Katz describes Darca’s business-focused take on Israel’s education system. “We want to instill good management and evaluation criteria,” he says. “First, we demand accountability, and measure our results very carefully. Where we don’t get the cooperation or the results we expect, we terminate our investment. Second, our model creates leverage for the money. We’re one among several educational networks that municipalities can choose to manage their schools – one which is highly sought after both because of our strong value proposition (the population we serve wants what we provide), and because we charge no overhead. In fact, we supplement the State education budget by up to ten percent. That makes us a very compelling choice. With Darca come extra funding and better results.”
Neither Katz nor Pinto is given to hyperbole, but neither can avoid it when they talk of Darca. “We’ve exceeded our expectations,” says Pinto. “We couldn’t know when we began, whether what we proposed was sustainable. A lot of money was put on the table – enough for four to five years – but four to five years only allows a small impact, and we weren’t looking for a small impact!”
Eight years on, the program has proven sustainable. “It’s grown and continues growing,” says Pinto. “We’re now directly in 32 high schools, and serve up to 30,000 more youngsters, primarily through our new partnership with the Azrieli Foundation. In Kiryat Shmona, Gedera and Netivot, the public high school administration is entirely under Darca.”
Excellent return on their investment
According to Dr. Gil Pereg, CEO of the Darca Network since its inception, facilities, teaching and results in Darca schools are beginning to compete with those in the country’s best schools. Critically, matriculation rates have shot up to over 88 percent, “a figure whose importance you can’t ignore when matriculation unlocks the door to social mobility,” he says.
The impact of education on social mobility is clearly understood by Darca’s investors, says Katz. “Many in YRF, like myself, come from middle-class backgrounds, and were lucky enough to go to good schools and universities, which propelled us into professions where we’ve succeeded, and have put us in a position where we can contribute to others. We’re not trying to be Israel’s Education Ministry. We are simply people who love Israel and are trying to work from the inside, as an agent for positive change.”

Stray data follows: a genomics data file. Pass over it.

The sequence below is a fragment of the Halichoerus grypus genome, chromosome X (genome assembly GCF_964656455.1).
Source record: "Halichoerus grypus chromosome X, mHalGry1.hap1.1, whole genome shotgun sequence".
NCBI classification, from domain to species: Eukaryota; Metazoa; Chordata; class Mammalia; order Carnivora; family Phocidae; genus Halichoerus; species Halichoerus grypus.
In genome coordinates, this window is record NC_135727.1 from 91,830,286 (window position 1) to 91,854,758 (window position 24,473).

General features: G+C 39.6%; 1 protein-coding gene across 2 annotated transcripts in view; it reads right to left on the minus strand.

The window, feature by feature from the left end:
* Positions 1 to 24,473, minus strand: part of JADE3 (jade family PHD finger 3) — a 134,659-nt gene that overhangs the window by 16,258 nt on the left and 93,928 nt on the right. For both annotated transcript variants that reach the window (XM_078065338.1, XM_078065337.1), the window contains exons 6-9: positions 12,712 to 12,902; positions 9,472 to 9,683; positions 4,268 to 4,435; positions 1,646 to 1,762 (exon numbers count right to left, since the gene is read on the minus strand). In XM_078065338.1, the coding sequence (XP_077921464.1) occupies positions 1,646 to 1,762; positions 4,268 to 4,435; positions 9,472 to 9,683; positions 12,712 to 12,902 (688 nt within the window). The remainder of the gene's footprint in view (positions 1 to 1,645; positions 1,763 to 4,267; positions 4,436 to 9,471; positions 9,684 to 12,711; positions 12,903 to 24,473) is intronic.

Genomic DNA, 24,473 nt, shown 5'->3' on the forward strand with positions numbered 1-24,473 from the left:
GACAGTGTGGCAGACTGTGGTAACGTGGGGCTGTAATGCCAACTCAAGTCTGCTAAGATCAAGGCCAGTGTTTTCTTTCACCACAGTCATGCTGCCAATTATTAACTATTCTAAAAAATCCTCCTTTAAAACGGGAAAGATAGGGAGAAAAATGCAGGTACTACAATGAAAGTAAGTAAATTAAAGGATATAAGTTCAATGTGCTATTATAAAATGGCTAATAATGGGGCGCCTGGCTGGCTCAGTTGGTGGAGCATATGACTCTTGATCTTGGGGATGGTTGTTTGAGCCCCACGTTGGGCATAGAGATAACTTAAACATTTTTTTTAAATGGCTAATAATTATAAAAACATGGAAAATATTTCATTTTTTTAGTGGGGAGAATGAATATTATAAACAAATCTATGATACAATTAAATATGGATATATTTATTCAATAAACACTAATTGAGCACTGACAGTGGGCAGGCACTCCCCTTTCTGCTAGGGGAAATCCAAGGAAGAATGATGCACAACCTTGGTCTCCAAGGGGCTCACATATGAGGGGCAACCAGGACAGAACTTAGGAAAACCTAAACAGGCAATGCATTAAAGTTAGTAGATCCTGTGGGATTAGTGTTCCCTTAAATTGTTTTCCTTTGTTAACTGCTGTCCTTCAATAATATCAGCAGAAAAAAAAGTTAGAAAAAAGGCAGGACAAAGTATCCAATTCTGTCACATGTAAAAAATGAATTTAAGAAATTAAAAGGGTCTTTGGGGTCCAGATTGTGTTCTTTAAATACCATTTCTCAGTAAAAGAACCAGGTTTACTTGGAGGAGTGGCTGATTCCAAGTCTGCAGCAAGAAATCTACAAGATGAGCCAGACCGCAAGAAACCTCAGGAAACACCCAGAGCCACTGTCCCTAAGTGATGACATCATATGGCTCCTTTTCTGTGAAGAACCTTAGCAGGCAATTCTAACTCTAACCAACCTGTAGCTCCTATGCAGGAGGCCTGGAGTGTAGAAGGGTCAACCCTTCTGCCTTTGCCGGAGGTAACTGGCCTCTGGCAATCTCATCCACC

Both Katz and Pinto already see the return on their investment as excellent. “Darca is impacting beyond what we do, and will continue doing so,” says Pinto. “One example is our policy of never taking overheads from school budgets – which is, essentially, taking money away from the kids. This isn’t true for other networks, but, because of us, they’re now taking less, even though they’re not yet at zero. And the Government has now ruled on the maximum overhead that can be charged.”
Darca’s ultimate success will be to make itself redundant, says Katz. “Public need should not be financed by the private sector. We’d like to see Israel getting to a full, government-financed differential education budget – a trend that has begun under its present Education Minister. It makes no sense for high school students in north Tel Aviv to be budgeted the same amount as those in Kiryat Shmona, when North Tel Aviv’s municipality can add extras that are out of reach for Kiryat Shmona’s.”
“While Darca’s future economic and social impact can’t be precisely measured, its outreach is clearly appropriate for the start-up nation,” says Pinto. “If Israel is to remain a high-tech leader, it can’t write off the kids in its geographic and socio-economic peripheries. Upgrading their education should be a national goal. Hopefully, this upgrade will be extended to revitalizing failing elementary and junior high schools, too, where the return on investment will surely be even higher. Interventions like ours will produce great citizens, and give more Israelis a stronger future. What better return can anyone expect on their investment than that…”